But what awaited me was harder.  A big downhill.  A crazy stretch of 12 km of extremely steep down with no pavement in places, speed bumps, trucks on my side of the road, and all of this awaiting around very sharp curves.  Do not know how steep, but my nose was sore from rubbing on the road as I fell of the mountain.  The down was harder than the up.
Am now staying in Jenasano for a few days to get some dental work done.  Just think about travel to such a great place and dental work done for a great price.  A cleaning and 3 caps for $140.  Lida, the dentist has been in practice since 1999.  Lots of good experience and very busy.  She cleaned my teeth today and will finish the rest on Sunday and Monday. I had heard that prices here were low, but wow.

A Bicyclist Sculpture
Discovered a Bicyclist Sculpture!

Dave and Maria Luz have been great hosts.  They live in a small closed village with tennis courts, a large pool, several weekend restaurants, a bowling alley and a movie theater.  All tucked into this beautiful valley. 
Moved into town for a couple of days as Dave and Maria Luz left for Bogota.  Sunday Lida finished my work and I left for parts unknown Monday.  I have some towns in mind but overall do not know where this trip will take me.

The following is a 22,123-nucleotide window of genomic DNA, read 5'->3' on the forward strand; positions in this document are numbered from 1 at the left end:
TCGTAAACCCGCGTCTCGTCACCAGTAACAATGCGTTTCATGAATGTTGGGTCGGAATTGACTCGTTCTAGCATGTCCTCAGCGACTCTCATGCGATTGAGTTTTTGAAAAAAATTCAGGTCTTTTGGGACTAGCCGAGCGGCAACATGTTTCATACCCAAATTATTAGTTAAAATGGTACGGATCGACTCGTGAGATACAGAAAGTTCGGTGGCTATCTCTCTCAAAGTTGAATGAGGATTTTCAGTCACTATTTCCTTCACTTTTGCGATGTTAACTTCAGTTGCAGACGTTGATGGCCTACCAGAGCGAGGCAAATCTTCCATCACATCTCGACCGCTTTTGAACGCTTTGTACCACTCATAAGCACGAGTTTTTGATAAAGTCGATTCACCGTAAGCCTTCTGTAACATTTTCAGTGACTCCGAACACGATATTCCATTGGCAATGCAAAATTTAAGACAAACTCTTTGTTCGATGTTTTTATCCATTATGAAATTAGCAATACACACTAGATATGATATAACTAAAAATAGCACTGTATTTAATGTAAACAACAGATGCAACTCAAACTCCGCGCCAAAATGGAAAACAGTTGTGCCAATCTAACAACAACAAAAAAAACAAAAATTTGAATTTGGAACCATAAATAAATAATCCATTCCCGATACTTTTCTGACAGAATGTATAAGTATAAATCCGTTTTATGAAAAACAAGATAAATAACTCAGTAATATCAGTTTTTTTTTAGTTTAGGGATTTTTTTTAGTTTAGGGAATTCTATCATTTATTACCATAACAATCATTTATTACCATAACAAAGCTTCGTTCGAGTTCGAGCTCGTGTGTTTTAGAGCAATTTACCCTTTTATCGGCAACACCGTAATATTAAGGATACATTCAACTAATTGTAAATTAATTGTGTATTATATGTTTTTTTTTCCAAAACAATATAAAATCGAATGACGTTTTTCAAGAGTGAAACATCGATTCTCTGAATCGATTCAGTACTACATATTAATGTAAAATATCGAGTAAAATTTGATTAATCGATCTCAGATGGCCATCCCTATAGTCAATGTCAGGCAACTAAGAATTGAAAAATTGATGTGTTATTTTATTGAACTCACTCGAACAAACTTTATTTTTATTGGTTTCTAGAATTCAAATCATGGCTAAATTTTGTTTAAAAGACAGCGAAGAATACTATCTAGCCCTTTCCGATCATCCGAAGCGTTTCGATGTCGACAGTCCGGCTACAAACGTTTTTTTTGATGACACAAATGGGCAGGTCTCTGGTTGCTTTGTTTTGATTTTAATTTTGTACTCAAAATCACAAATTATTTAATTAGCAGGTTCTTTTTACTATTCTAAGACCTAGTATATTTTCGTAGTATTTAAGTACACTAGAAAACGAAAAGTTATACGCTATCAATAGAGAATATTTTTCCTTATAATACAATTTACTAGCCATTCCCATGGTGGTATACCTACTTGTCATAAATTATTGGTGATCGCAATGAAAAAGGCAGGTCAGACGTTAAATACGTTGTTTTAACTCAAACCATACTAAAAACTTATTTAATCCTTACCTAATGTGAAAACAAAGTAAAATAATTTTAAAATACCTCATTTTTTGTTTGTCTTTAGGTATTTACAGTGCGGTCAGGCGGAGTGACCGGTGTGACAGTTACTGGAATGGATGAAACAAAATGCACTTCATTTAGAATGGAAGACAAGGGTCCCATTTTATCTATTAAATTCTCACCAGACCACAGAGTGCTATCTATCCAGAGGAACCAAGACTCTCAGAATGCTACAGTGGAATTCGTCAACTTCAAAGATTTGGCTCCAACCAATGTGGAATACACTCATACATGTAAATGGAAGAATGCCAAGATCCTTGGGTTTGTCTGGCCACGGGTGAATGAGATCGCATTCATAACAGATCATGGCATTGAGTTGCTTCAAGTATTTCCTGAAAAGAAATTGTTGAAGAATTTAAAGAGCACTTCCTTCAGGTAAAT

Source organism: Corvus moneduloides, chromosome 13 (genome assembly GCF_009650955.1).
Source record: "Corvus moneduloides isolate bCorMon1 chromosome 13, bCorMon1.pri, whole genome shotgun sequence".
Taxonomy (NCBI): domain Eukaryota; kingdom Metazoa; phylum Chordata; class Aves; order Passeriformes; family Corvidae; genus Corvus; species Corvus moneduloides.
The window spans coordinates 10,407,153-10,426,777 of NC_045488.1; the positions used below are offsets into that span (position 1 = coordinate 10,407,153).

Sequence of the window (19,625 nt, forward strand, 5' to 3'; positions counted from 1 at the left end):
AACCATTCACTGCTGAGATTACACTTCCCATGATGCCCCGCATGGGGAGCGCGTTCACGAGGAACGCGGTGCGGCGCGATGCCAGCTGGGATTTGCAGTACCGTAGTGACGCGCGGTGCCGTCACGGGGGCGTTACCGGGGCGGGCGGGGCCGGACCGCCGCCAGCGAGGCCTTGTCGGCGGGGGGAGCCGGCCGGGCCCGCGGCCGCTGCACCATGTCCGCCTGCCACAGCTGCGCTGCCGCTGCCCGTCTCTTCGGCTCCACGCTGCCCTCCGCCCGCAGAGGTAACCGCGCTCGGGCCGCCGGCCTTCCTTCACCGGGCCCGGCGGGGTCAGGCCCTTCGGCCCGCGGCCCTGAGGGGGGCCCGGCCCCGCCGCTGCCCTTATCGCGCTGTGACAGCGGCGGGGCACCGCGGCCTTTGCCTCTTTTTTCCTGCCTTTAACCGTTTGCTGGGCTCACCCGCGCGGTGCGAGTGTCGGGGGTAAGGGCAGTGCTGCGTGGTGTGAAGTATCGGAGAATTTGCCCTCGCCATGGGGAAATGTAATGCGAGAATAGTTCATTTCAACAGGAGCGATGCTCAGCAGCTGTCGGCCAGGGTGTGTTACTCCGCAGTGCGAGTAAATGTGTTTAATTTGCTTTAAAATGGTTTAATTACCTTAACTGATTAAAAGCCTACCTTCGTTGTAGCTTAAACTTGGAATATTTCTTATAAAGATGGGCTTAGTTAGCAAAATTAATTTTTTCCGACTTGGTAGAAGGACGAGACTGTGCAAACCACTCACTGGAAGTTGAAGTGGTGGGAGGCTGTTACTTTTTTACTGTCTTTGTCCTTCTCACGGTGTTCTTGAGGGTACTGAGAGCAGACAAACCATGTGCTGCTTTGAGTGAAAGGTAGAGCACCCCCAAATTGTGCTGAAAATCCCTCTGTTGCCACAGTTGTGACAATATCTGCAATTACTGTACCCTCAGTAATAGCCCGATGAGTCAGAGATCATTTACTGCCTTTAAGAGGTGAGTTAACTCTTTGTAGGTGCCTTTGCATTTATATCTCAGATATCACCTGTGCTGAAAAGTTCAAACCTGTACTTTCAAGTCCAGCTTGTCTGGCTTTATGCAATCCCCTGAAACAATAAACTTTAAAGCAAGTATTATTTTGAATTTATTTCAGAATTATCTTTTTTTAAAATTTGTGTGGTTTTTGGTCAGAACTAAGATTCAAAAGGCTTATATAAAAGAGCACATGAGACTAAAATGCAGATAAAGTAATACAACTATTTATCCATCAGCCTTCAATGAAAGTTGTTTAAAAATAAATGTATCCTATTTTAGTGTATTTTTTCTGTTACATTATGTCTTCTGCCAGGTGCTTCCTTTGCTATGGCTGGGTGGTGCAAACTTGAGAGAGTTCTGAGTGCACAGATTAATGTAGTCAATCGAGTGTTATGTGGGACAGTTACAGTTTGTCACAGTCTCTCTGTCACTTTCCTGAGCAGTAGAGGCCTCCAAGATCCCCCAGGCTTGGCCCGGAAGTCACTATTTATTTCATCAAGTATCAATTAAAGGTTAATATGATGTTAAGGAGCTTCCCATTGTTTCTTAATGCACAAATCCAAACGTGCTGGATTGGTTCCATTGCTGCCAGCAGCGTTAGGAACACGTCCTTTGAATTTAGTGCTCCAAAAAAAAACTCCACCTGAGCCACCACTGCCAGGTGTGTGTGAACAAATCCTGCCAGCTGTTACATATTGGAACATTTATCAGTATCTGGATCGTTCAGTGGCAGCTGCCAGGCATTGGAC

You may notice this story is a little out of order, but then again so I am.  
I am writing this from the Altiplano where it is raining hard in the desert.  I guess the rain falls hard here because we are so close to the sky it does not have far to fall.
e.
You may notice this story is a little out of order, but then again so I am.  
I am writing this from the Altiplano where it is raining hard in the desert.  I guess the rain falls hard here because we are so close to the sky it does not have far to fall.

—Bill H.

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It is hard when you cannot remember…

January 17, 2020

Terra Tuscana-Jenesano, Colombia